The Light at the End of the Tunnel

Like everyone in this convoluted world I have ups and downs; highs and lows. However, sometimes in life you hit bottom, your absolute bitter, dark, godforsaken bottom. Hitting that lowest point changes you. Maybe it makes you more mature, or it forces you to see things differently. Maybe there’s just no way to define how it changes you. It just does. It’s like when you have sex for the first time. Nothing about you really changes, yet everything does. You’re a different person and sometimes you just can’t put into words the metamorphosis that has just occurred. I had that period of defining time and I’m not going to say I turned into a beautiful butterfly because of it, but a part of me did change.

At the beginning of senior year my life had sunk to an unfamiliar low: my absolute best friends no longer associated with me, worse than that they acted like I didn’t exist; my father would just stare at me like he was looking out a window, all the while asking me superficial questions; and I no longer knew who I was. Quite frankly I was depressed. I felt as if I meant nothing to everybody and therefore I meant nothing to myself. I understand the ideology of teenagers; depressed, love obsessed, dramatic. But that was never me. I never bought into the partying, drinking, and weed smoking image that people have of teenagers nowadays. I had never drank, smoked, or even had sex. All that mattered to me was my family, my friends, and school. At that moment my small circle of life was in complete disarray, even my school life became twisted and dark.

To be honest I had no idea how to handle everything that was going on. I started to slip into a rabbit hole that I didn’t know how to climb out of. I would sit in my room, alone, and just sleep. I hated life so much and I hated myself even more. I even turned to extremes to deal with everything. Cutting meant I could control my feelings and it was the only thing during that time that would bring me clarity. Picking up that blade for the first time was my lowest point. The sad thing was I knew it too. I knew that I was hitting my bottom even as I held the razor in my sweaty hand. In those moments something about me changed. Being in such a dark abyss meant leaving behind that innocent, carefree girl. I’m not saying that I became an adult but I certainly wasn’t a kid anymore either.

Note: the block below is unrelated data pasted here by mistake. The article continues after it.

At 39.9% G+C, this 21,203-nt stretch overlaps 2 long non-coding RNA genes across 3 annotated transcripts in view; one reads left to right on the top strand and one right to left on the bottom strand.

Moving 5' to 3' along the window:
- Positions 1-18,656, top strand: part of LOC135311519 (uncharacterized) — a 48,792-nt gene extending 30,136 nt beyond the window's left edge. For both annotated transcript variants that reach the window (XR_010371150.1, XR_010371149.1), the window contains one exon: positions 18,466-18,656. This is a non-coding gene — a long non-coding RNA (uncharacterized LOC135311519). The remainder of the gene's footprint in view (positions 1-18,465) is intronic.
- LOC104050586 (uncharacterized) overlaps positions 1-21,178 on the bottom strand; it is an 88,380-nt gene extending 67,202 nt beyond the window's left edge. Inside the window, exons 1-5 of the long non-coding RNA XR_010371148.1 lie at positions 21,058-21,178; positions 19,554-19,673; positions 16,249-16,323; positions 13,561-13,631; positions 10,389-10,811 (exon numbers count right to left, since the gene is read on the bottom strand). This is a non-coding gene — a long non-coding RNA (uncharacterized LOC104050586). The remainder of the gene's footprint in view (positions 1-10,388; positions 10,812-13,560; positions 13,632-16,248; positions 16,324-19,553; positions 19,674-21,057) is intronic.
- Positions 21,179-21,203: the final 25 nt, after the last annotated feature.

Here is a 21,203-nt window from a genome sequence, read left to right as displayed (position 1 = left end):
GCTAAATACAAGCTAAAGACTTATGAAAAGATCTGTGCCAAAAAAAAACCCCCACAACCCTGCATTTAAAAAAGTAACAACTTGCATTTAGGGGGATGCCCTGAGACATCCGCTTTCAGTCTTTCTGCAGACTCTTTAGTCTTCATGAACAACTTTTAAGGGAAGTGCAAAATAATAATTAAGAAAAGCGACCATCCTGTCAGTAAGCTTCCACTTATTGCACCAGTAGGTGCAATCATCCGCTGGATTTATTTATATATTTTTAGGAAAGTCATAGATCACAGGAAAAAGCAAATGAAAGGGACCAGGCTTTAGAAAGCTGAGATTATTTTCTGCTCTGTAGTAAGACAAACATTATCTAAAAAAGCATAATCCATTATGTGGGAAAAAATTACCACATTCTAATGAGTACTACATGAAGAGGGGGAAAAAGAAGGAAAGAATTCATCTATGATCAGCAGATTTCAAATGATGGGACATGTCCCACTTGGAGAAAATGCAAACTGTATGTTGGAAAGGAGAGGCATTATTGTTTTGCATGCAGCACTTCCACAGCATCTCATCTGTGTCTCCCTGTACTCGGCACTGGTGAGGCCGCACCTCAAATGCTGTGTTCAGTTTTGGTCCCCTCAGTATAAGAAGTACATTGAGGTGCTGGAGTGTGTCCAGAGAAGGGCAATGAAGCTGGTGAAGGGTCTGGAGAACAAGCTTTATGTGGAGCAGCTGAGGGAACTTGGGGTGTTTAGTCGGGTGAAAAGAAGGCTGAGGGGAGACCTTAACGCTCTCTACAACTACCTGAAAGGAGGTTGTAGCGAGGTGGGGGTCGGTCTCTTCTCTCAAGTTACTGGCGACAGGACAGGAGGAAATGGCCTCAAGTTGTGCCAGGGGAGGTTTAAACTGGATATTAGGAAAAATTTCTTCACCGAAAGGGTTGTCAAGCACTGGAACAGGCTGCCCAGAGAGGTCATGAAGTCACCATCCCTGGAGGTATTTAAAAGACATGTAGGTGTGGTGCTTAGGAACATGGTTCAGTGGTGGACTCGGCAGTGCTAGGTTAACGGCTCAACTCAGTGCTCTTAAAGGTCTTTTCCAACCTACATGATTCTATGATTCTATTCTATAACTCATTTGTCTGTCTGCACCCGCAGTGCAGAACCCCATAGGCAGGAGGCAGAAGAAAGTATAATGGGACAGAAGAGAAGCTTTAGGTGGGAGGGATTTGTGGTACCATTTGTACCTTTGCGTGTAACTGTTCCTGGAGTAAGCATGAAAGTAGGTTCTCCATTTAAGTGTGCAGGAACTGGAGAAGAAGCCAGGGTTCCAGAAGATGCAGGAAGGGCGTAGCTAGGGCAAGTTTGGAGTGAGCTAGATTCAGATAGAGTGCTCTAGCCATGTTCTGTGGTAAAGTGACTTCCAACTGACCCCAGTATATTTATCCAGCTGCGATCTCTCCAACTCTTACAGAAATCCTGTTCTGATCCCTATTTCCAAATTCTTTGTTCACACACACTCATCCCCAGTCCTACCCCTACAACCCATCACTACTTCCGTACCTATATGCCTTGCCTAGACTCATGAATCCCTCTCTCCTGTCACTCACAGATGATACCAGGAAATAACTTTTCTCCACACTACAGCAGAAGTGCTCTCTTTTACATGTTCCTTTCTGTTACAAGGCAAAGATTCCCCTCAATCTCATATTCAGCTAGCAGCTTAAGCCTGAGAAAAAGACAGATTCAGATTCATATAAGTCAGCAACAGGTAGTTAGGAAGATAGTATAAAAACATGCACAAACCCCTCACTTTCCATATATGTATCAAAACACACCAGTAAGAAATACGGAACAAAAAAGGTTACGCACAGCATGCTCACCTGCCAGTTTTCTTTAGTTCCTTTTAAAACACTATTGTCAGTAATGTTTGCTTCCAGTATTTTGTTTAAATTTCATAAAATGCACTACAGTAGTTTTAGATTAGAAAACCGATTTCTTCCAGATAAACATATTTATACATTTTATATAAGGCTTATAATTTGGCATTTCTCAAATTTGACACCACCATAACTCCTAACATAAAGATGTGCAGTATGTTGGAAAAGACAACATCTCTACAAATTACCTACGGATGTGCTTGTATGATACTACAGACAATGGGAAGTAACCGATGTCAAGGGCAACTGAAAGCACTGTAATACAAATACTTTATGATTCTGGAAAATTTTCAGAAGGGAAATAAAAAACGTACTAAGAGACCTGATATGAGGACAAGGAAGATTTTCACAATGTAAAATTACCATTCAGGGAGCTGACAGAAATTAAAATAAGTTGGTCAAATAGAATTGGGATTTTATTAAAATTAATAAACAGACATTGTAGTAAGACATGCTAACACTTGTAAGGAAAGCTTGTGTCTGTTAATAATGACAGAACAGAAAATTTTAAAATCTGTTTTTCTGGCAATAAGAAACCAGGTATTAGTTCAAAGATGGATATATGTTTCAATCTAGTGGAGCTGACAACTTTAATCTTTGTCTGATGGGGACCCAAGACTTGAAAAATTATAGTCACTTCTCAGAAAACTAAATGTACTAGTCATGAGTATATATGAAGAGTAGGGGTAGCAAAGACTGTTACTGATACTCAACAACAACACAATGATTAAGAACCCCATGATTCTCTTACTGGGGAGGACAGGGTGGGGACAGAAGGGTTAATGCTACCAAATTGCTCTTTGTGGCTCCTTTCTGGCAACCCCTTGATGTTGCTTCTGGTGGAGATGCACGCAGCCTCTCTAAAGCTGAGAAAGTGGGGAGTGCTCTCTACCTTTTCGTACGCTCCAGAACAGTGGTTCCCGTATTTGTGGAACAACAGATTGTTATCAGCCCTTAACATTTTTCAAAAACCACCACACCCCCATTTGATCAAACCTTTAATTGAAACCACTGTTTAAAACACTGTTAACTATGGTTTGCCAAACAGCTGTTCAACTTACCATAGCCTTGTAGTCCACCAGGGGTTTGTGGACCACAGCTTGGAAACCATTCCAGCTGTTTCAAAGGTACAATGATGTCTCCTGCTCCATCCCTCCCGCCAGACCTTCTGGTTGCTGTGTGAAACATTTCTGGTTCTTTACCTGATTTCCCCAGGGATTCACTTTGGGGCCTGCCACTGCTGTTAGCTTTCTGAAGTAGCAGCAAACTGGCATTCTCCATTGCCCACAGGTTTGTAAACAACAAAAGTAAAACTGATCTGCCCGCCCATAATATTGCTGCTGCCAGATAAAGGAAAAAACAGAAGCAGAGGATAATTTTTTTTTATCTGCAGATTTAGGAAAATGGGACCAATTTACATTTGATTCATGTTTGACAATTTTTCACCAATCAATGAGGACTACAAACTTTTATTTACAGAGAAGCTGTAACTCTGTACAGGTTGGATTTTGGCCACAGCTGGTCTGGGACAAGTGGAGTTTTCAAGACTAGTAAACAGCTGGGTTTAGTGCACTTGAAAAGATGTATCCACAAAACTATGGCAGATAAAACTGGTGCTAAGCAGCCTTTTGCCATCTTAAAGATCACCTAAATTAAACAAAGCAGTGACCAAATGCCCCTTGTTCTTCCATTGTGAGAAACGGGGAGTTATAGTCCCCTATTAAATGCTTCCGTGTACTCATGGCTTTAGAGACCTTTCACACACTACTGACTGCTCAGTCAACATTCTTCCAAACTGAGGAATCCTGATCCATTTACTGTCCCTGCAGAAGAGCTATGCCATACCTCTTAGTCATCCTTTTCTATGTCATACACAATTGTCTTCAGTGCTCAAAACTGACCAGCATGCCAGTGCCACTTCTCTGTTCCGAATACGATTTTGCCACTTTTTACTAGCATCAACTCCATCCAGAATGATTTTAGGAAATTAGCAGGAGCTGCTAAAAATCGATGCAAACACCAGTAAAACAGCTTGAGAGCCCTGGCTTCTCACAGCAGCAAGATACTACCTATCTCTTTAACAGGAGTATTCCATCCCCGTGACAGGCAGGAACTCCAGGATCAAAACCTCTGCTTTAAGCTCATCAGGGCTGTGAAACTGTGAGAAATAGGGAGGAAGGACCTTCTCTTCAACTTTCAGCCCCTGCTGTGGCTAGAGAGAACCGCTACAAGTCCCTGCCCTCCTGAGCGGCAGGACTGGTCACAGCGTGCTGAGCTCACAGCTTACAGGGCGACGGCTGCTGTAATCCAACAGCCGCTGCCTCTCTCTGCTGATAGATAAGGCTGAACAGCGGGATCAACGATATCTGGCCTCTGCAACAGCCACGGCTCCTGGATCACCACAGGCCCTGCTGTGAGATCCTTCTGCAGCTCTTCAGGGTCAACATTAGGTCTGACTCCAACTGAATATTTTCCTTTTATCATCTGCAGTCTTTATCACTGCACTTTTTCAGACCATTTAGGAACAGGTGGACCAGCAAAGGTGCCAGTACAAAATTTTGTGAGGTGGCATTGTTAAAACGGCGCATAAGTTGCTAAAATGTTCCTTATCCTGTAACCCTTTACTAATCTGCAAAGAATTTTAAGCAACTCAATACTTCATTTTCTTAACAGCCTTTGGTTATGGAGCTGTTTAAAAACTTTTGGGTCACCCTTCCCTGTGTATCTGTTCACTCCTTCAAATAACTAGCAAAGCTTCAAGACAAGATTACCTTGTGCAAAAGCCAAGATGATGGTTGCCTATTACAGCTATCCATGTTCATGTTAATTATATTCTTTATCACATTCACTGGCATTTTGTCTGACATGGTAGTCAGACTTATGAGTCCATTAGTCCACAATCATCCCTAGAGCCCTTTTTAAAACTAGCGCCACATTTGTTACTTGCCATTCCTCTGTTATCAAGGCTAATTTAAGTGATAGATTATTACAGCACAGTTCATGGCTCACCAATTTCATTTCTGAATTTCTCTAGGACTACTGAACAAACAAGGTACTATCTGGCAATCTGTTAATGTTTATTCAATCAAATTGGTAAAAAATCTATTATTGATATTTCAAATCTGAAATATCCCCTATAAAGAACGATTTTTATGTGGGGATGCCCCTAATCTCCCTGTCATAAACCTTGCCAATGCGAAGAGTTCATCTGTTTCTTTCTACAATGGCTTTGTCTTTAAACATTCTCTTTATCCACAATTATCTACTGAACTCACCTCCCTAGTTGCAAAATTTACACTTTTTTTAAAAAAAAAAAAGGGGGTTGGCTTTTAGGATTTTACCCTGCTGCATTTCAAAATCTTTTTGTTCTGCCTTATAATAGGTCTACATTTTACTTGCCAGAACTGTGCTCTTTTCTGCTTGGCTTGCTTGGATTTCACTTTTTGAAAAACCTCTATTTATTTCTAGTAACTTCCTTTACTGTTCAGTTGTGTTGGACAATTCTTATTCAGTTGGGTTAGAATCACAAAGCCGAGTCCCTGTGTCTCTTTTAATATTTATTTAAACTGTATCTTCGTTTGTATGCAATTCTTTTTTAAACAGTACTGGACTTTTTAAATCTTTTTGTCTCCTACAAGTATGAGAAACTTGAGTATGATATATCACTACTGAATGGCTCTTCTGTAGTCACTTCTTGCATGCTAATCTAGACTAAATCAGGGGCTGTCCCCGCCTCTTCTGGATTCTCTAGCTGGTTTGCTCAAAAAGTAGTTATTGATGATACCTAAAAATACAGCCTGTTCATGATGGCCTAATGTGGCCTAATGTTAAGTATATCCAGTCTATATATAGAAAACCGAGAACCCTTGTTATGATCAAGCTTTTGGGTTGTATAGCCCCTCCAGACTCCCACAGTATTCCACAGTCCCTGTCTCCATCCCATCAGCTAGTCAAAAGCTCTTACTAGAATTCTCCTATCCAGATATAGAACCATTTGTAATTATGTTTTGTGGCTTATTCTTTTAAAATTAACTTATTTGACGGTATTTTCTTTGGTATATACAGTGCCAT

I realized I could no longer pretend that my world would work itself out. I had to take back some control of my life. First, I set up meetings with my best friends that I hadn’t talked to in a month. No matter what happened between us I needed closure. To counteract my antisocial behavior I tried out for cheerleading. Lastly there was my dad and our deteriorating relationship. Unfortunately I was forced to realize that our relationship had been breaking for a long time. I had just kept myself blind to the truth. Then, when things still didn’t get better, and that defining darkness still loomed over me, I went to see a psychiatrist.

With help from an antidepressant, counseling, and the people I love I was able to bring a sense of normalcy back to my life but things would always be different. There was just no way to go back to who I was before those pitch black months, looking for the light at the end of the tunnel. It was as if I went into that tunnel an ignorant child and the only way to come out of the tunnel, back to the light, was a part of me had to grow up.

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